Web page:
Monitoring is a major part of the work of a DBA. PostgreSQL, traditionally, has been known to be “low-maintenance” thanks to its sophisticated design and this means that the system can live with low attendance when compared to other alternatives. However, for serious installations where high availability and performance are of key importance, the database system has to be regularly monitored.

The role of the PostgreSQL DBA can step up to higher levels within the company’s hierarchy besides strictly technical: apart from basic monitoring and performance analysis,  must be able to spot changes in usage patterns, identify the possible causes, verify the assumptions and finally translate the findings in business terms. As an example, the DBA must be able to identify some sudden change in a certain activity that might be linked to a possible security threat. So the role of the PostgreSQL DBA is a key role within the company, and must work closely with other departmental heads in order to identify and solve problems that arise. Monitoring is a great part of this responsibility.

PostgreSQL provides many out of the box tools to help us gather and analyze data. In addition, due to its extensibility,



Unlock the tremendous energy of the vacuum!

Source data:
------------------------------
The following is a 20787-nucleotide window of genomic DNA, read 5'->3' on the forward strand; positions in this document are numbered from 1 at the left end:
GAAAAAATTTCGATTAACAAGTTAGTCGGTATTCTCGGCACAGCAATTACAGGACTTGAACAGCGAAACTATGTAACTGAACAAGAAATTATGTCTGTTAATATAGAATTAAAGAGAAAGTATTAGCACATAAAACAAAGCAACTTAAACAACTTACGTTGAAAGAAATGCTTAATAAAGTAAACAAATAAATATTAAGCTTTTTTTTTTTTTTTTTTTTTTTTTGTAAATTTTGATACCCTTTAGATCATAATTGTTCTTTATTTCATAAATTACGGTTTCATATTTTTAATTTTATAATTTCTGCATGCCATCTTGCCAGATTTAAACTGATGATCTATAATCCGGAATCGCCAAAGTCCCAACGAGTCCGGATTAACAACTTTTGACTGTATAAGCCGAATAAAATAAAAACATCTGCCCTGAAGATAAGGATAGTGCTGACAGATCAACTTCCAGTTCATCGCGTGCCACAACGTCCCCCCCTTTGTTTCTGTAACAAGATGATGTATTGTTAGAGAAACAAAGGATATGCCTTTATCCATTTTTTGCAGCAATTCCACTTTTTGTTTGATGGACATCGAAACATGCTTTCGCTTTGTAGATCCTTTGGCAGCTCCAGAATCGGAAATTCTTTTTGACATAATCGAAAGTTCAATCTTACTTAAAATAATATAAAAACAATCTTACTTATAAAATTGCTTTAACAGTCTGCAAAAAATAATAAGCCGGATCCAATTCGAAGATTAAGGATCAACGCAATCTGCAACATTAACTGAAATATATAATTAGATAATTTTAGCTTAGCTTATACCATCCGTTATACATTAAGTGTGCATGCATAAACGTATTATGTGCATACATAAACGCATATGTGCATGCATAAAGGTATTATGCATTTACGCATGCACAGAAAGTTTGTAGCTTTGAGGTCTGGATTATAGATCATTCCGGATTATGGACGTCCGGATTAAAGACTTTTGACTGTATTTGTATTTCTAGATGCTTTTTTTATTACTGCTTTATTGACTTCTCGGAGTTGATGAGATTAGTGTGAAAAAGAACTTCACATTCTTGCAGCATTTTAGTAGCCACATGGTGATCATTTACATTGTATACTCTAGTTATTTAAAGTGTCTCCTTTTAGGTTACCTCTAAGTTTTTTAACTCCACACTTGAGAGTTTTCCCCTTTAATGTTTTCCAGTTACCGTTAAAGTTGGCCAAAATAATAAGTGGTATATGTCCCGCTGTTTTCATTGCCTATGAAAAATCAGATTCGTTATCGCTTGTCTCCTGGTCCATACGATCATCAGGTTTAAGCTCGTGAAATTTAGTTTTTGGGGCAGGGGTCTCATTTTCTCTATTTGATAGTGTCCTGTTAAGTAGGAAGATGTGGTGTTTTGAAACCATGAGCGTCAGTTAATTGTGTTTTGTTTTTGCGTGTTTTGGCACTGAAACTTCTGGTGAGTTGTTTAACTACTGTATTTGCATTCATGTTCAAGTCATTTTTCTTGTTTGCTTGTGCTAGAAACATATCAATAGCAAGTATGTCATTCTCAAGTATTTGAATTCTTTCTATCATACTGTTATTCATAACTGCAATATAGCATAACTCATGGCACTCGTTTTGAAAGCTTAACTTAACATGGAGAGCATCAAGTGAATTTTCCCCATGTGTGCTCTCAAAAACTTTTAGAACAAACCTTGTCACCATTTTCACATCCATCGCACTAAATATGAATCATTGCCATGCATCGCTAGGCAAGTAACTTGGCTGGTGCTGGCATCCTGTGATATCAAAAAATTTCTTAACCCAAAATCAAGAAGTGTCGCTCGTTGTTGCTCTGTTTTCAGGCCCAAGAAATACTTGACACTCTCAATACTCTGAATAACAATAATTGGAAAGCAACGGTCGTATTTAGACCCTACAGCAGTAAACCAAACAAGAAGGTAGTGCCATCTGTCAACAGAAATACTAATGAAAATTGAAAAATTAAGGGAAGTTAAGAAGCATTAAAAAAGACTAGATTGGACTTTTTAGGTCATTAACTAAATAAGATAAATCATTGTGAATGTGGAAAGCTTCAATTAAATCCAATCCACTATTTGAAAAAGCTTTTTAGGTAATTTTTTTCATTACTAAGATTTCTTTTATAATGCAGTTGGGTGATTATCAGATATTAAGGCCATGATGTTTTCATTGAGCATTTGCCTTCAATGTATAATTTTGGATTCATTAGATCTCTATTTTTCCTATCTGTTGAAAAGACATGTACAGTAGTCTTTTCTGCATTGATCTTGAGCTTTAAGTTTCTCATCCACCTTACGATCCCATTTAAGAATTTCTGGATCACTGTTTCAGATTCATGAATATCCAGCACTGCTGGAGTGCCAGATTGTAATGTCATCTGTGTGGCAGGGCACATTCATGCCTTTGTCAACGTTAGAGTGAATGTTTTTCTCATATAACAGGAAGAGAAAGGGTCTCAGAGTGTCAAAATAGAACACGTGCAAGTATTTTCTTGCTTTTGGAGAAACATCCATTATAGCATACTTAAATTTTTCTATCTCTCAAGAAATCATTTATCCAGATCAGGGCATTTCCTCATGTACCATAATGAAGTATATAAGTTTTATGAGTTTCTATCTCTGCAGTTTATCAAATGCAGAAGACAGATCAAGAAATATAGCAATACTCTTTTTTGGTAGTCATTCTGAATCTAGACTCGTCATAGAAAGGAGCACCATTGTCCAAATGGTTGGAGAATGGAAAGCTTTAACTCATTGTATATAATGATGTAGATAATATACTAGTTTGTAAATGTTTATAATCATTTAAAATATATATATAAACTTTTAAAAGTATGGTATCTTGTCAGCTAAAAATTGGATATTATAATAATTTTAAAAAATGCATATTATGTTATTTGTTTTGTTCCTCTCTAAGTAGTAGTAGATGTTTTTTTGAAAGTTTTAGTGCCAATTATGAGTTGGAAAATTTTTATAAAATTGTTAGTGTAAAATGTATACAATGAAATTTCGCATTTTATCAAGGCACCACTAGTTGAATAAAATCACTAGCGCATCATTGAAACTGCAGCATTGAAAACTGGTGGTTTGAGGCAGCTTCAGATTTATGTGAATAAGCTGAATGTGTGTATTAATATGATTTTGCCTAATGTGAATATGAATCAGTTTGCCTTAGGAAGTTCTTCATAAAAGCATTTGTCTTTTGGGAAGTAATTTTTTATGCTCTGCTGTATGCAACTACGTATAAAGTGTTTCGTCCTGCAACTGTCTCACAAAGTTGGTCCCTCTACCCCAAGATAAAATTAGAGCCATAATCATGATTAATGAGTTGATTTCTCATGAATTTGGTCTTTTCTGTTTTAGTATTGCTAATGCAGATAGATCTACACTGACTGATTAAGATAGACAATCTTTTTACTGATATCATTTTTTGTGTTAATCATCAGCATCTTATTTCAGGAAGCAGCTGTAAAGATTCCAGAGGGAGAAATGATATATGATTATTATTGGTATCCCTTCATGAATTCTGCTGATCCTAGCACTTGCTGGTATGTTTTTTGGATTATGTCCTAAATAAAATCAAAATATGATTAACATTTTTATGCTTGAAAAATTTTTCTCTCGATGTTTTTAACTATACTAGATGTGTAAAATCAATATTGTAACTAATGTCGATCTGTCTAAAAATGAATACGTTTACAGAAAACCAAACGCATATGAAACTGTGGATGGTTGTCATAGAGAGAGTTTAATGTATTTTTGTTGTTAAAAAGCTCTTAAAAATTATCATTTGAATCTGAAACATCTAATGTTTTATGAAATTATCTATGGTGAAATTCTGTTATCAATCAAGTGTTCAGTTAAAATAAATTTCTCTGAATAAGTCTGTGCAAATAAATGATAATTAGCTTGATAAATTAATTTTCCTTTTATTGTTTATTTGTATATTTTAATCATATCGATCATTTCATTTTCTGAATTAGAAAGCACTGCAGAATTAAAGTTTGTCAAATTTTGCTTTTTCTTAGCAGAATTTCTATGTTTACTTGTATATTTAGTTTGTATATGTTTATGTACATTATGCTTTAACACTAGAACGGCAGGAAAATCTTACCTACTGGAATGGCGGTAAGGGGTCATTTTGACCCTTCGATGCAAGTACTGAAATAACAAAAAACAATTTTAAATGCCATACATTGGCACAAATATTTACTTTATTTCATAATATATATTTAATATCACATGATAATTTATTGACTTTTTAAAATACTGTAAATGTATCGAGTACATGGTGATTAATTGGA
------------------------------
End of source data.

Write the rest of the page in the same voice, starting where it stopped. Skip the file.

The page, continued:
© xkcd.xom (Randall Munroe) under the Creative Commons Attribution-NonCommercial 2.5 License

Whenever rows in a PostgreSQL table are updated or deleted, dead rows are left behind. VACUUM gets rid of them so that the space can be reused. If a table doesn’t get vacuumed, it will get bloated, which wastes disk space and slows down sequential table scans (and – to a smaller extent – index scans).

VACUUM also takes care of freezing table rows so to avoid problems when the transaction ID counter wraps around, but that’s a different story.

Normally you don’t have to take care of all that, because the autovacuum daemon built into PostgreSQL does that for you.

The problem

If your tables get bloated, the first thing you check is whether autovacuum has processed them or not:

SELECT schemaname, relname, n_live_tup, n_dead_tup, last_autovacuum
FROM pg_stat_all_tables
ORDER BY n_dead_tup
    / (n_live_tup
       * current_setting('autovacuum_vacuum_scale_factor')::float8
          + current_setting('autovacuum_vacuum_threshold')::float8)

If your bloated table does not show up here, n_dead_tup is zero and last_autovacuum is NULL, you might have a problem with the statistics collector.

If the bloated table is right there on top, but last_autovacuum is NULL, you might need to configure autovacuum to be more aggressive so that it gets done with the table.

But sometimes the result will look like this:

 schemaname |    relname   | n_live_tup | n_dead_tup |   last_autovacuum
 laurenz    | vacme        |      50000 |      50000 | 2018-02-22 13:20:16